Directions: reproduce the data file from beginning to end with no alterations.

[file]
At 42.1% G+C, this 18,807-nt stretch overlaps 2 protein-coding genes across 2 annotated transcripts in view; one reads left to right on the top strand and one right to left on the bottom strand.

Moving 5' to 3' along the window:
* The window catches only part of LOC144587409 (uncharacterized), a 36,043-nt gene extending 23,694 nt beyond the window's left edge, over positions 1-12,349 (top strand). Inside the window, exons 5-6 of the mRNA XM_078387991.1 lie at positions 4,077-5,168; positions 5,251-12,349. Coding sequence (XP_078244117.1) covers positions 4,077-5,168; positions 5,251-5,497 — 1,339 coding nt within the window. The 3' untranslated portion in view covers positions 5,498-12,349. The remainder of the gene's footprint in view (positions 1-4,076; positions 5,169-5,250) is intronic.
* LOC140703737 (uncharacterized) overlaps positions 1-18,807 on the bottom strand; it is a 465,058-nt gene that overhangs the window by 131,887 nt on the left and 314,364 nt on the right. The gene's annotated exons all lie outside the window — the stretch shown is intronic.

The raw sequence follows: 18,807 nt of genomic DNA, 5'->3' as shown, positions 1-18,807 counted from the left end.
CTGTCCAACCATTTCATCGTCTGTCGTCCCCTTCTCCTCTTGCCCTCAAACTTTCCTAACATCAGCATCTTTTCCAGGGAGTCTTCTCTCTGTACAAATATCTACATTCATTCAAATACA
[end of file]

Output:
At 42.1% G+C, this 18,807-nt stretch overlaps 2 protein-coding genes across 2 annotated transcripts in view; one reads left to right on the top strand and one right to left on the bottom strand.

Moving 5' to 3' along the window:
* The window catches only part of LOC144587409 (uncharacterized), a 36,043-nt gene extending 23,694 nt beyond the window's left edge, over positions 1-12,349 (top strand). Inside the window, exons 5-6 of the mRNA XM_078387991.1 lie at positions 4,077-5,168; positions 5,251-12,349. Coding sequence (XP_078244117.1) covers positions 4,077-5,168; positions 5,251-5,497 — 1,339 coding nt within the window. The 3' untranslated portion in view covers positions 5,498-12,349. The remainder of the gene's footprint in view (positions 1-4,076; positions 5,169-5,250) is intronic.
* LOC140703737 (uncharacterized) overlaps positions 1-18,807 on the bottom strand; it is a 465,058-nt gene that overhangs the window by 131,887 nt on the left and 314,364 nt on the right. The gene's annotated exons all lie outside the window — the stretch shown is intronic.

The raw sequence follows: 18,807 nt of genomic DNA, 5'->3' as shown, positions 1-18,807 counted from the left end.
CTGTCCAACCATTTCATCGTCTGTCGTCCCCTTCTCCTCTTGCCCTCAAACTTTCCTAACATCAGCATCTTTTCCAGGGAGTCTTCTCTCTGTACAAATATCTACATTCATTCAAATACA